Additionally, a shared services model is advantageous by providing better analytics for fraud detection and risk evaluation. One thing noted in this case study was that cost-saving opportunities exist for insurance companies that move the financing and accounting functions to a captive BPO center. The positive trend is to move more business processes to a shared services center for the efficiency possible and the cost savings. In this case, study, using shared services centers is a global, industrialized model for insurance companies to adopt.
For the company in this case study, the savings generated by using BPO and a shared services center amounted to approximately $25 million per year.
Case Study 2 – Major Underwriter Outsources Inbound Mail Processing
A leading insurance company with over $118 billion in assets and more than $25 billion in annual revenues wanted to improve the handling and processing of inbound mail. The goal was to reduce operational costs and improve customer satisfaction by reducing lost mail and slow responses, without investing significant capital in the BPO solution.
Achievement of the goal came from outsourcing mail processing to a third party that used a better design for document flow in a new facility that was set up to centralize all mail processing.
The BPO transformation of mail processing resulted in a 30% cost saving and improved customer service levels as measured by the client response surveys. The appropriate staff transferred from the insurance company to take on new jobs in the BPO facility. The transfers minimized the impact of job loss at the insurance company.
Case Study 3 – After Initial Success, Insurer Expands Use of BPO
Since 2002, this large insurer began BPO with the documentation and recording of any new insurance business. The third party BPO provider used a staff of 25 people for this activity.
Since the beginning, insurance industry BPO efforts have managed to reduce costs and increasing customer satisfaction for this insurance company. Subsequently, the BPO staff expanded to 125 people and now handles many underwriting tasks, claims administration, and broker support.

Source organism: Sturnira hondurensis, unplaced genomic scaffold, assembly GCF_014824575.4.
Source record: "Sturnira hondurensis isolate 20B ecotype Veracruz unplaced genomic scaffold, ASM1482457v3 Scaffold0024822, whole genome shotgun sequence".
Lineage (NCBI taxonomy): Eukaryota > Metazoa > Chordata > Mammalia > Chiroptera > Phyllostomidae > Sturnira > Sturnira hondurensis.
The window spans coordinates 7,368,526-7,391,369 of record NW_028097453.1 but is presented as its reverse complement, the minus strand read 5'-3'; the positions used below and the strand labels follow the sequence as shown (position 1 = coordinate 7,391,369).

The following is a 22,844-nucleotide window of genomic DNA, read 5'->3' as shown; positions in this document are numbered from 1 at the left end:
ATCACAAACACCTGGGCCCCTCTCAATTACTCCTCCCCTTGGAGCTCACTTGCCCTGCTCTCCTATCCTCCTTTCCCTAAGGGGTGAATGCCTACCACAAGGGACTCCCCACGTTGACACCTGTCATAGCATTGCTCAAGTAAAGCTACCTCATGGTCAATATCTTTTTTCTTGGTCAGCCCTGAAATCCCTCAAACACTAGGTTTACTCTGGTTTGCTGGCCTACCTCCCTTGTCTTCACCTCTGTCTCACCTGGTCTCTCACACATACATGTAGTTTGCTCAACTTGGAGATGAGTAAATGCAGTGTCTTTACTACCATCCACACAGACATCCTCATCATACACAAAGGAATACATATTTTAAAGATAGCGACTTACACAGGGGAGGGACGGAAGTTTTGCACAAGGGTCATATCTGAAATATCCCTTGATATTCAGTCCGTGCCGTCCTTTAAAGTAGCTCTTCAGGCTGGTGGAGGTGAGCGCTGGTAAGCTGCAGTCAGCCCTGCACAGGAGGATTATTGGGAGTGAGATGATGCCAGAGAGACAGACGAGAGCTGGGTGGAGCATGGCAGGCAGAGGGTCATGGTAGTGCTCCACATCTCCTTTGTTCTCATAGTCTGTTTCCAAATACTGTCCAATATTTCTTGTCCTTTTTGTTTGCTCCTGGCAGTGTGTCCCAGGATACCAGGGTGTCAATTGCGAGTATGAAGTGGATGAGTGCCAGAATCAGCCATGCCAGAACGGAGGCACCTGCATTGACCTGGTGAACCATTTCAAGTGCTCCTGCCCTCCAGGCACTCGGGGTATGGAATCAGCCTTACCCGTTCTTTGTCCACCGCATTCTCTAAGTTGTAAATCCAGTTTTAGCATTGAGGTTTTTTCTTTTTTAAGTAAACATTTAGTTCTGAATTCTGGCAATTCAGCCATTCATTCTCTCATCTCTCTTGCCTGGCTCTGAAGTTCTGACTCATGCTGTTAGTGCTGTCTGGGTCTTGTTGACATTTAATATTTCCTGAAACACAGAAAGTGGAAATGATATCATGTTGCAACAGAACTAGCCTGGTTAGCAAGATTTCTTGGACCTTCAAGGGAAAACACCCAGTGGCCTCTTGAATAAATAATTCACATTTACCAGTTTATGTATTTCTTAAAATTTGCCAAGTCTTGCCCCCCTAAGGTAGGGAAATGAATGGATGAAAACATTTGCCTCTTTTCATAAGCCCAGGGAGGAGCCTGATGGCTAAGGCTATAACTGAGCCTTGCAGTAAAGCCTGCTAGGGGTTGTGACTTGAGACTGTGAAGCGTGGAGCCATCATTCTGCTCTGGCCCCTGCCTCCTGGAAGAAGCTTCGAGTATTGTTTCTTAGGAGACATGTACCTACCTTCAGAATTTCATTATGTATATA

The BPO team is now responsible for the following:
- New policy setup
- Issuance of policy certificates
- Policy amendments and renewals
- Claims administration, indexing, and referencing
- Broker support that includes quotations, setting up new brokers, issuance of policy documents, policy modifications and policy renewals
Measurable results of success in this case study showed an improvement in renewal accuracy from 90% to 97%, reduction in the average processing time of new policy applications by half, and reducing the turnaround time in claims processing by 65% to achieve a claims processing time of fewer than 48 hours. All of these improvements increased customer satisfaction.
Because of the insurance underwriter’s appreciation of the quality levels achieved and the cost savings, the number of business processes managed by the third party provider increased from 19 to 98 over a period of six years.
Disadvantages of Insurance Industry BPO
Careful selection of a BPO provider includes proper investigation with thorough due diligence, combined with full legal contracts for the BPO services.
This detailed examination of the BPO provider is necessary to avoid the disadvantages that may arise, such as:
- Problems caused by loss of management control
- Hidden fees and cost overruns
- Security risks for confidential and proprietary data
- Quality issues with the work performed
- Financial weaknesses in third-party providers
- Bad publicity and damaged employee morale for “shipping” jobs overseas
For most insurers, the advantages of insurance industry BPO outweigh the disadvantages as long as they are careful in selecting the third party providers. Using a shared services center is a strategy that allows a company to scale up or down quickly, depending on market conditions, without the complex difficulties of managing human resources in response to market volatility.
Insurers getting the most benefits from using BPO are those that start with simpler BPO and then, based on success, expanded the BPO efforts from a trusted provider to cover more areas of the business operations.